they

they were forced to return, after much useless fatigue. Piskaret quiet in the midst of his Enemies waited with impatience for the Night. As soon as he saw that it was time to act (viz. in the first part of the night, when the Indians are observed to sleep very fast) he enter'd into another Cabbin, where he kill'd every Person in it, & immediately retir'd into his Wood-pile. In the morning there was a greater Outcry than before, nothing was seen but Wailing, Tears, and a general Consternation. Every one runs in quest of the Murderer, but no Tract to be seen besides the Tract which they saw the day before. They search'd the Woods, Swamps and Clifts of the Rocks, but no Murderer to be found. They began to suspect Piskaret, who's Boldness and Cunning was too well known to them. They agreed that two men next night should watch in every Cabbin. All day long he was contriving some new Stratagem, he bundles up his Scalps, and in the night he slips out of his lurking place, He approaches one of the Cabbins as quietly as possible and peeps thro' a hole to see what could be done, there he perceived Guards on the Watch, he went to another, where he found the same care. When he discover'd that they were everywhere upon their Guard he resolved to strike his last blow, and opened a Door, where he found a Centinel nodding with his Pipe in his mouth,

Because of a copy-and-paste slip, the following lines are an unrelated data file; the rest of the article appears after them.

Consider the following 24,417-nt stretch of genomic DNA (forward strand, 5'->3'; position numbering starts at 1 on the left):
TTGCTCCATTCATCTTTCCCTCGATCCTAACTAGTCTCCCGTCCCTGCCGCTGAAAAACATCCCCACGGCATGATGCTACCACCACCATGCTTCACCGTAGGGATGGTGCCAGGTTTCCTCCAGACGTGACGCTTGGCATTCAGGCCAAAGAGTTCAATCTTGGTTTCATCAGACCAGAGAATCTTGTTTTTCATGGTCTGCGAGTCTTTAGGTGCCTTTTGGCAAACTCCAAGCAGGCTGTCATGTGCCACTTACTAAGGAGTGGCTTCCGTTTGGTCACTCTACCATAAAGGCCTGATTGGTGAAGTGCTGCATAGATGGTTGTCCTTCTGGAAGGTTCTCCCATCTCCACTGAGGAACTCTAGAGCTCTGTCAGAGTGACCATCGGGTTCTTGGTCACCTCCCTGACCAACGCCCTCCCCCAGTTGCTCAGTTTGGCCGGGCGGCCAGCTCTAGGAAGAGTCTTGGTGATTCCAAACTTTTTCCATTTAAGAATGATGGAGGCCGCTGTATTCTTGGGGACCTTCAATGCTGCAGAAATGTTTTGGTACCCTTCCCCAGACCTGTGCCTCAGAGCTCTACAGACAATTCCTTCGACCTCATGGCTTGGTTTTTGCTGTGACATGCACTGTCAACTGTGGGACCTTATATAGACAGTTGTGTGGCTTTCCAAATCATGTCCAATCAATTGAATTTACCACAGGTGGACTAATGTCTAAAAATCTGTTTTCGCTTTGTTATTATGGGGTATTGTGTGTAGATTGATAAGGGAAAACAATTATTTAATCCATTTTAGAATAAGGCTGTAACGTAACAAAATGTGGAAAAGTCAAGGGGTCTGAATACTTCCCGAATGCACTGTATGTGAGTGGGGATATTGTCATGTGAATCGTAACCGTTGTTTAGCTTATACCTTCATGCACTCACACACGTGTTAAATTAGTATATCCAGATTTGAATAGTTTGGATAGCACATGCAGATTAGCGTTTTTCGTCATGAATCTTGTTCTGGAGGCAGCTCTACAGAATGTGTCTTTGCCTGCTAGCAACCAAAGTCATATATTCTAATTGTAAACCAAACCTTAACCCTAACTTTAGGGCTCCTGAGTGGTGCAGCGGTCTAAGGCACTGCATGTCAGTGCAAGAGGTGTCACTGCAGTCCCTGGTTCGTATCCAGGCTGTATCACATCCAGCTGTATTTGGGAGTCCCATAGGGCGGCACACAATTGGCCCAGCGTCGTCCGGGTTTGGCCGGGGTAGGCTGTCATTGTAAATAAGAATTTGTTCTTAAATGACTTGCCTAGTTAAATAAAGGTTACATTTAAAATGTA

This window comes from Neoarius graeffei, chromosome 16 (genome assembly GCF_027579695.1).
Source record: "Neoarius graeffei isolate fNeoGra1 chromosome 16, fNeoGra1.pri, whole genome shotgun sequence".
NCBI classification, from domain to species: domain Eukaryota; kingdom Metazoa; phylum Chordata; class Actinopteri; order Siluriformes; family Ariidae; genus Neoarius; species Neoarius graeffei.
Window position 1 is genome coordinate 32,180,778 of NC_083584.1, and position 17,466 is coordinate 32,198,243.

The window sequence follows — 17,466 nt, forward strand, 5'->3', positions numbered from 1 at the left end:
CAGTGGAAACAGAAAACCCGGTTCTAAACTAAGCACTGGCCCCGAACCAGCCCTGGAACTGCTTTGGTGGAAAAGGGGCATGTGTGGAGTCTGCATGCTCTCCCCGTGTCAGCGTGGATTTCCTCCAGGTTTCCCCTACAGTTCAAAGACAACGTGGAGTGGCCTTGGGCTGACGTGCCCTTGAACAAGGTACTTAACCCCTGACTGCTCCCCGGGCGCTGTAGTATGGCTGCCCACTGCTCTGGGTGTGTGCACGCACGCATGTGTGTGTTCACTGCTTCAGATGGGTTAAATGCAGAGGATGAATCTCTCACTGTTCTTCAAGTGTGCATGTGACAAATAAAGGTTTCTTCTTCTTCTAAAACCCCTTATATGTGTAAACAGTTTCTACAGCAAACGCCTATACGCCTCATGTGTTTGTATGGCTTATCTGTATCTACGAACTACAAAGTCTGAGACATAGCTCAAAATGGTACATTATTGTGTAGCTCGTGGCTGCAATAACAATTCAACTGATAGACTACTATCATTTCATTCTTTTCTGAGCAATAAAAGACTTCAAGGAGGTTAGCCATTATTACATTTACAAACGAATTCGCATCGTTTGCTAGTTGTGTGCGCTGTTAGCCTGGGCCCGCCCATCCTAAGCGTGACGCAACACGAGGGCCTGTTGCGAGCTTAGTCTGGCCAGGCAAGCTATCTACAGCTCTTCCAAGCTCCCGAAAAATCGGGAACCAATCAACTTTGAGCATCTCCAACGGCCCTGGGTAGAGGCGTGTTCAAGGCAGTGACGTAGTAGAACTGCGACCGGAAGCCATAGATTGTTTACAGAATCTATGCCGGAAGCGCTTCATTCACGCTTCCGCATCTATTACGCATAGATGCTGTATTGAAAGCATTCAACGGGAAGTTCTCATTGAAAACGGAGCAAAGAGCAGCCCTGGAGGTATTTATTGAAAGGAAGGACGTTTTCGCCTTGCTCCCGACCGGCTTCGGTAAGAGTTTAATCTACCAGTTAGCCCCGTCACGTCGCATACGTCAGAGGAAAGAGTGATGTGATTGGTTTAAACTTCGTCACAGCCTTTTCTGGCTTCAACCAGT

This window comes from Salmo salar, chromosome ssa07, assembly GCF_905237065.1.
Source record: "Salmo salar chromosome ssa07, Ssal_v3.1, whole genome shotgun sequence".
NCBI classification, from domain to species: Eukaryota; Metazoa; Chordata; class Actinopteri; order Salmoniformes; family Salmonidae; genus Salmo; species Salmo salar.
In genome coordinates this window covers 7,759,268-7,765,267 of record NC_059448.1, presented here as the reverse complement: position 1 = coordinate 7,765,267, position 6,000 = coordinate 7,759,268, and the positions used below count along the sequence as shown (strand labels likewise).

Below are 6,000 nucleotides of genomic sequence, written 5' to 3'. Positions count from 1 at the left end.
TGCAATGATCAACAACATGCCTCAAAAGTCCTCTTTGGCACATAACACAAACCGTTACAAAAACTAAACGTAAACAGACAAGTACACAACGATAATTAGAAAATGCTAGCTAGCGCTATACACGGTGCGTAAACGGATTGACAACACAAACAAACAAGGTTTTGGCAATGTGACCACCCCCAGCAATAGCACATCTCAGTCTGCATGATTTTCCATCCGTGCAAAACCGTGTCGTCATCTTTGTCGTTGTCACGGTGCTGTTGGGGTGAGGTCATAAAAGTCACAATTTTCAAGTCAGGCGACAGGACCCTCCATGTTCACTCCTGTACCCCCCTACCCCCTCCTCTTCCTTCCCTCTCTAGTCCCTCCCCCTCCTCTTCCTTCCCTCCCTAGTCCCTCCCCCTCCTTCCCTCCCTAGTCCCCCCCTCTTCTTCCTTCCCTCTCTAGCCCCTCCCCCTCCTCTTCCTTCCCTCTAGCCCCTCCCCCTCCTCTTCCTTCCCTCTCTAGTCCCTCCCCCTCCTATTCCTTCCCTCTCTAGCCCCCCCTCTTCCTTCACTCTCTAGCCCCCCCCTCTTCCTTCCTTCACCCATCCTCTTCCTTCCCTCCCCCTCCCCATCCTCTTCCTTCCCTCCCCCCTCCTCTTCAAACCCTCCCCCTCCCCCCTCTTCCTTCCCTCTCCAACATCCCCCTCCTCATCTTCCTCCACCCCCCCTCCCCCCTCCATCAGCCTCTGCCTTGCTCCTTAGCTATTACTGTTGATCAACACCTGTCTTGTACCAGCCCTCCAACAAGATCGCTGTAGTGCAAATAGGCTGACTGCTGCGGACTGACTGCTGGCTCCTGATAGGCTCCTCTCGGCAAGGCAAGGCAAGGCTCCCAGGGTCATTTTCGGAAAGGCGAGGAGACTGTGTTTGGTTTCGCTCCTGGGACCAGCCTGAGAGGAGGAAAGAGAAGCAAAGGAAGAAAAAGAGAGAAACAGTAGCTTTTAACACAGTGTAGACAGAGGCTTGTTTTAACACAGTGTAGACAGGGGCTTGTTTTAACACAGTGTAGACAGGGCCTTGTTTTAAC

Piskaret Piskaret split his Scull with his Hatchet, but had not time to take his Scalp, for another man who watched at the other end of the Cabbin, raised the cry, and Piskaret fled. The whole Village immediately was in an Uproar, while he got off as fast as he could ; Many pursued him, but as he was so swift as to run down the Wild Cows and the Deer, the pursuit gave him no great uneasiness; When he pereeived they came near him, he would Halloe to them, to quicken their pace, then spring from them like a Buck. When he gain’d any distance he would loiter till they came near, then halloe, and fly. Thus he continued all day, with design to tire them out, with the hopes of over-taking him.

As they pursued only a single Man, five or six only of the Nimblest young Men continued the Chace, till being tired they were forced to rest in the Night, which when Pifkaret observed, he hid himself near them in a hollow Tree. They had not time to take Victuals with them, and being wearied & hungry, and not apprehending any Attack from a single Person that fled, they all soon fell a sleep. Pifkaret observ'd them, fell upon them, kill'd them all, and carried away their (6) Scalps."

These

(6) These are the Trophies of Victory which all the Indian Nations carry home with them, if they have time

to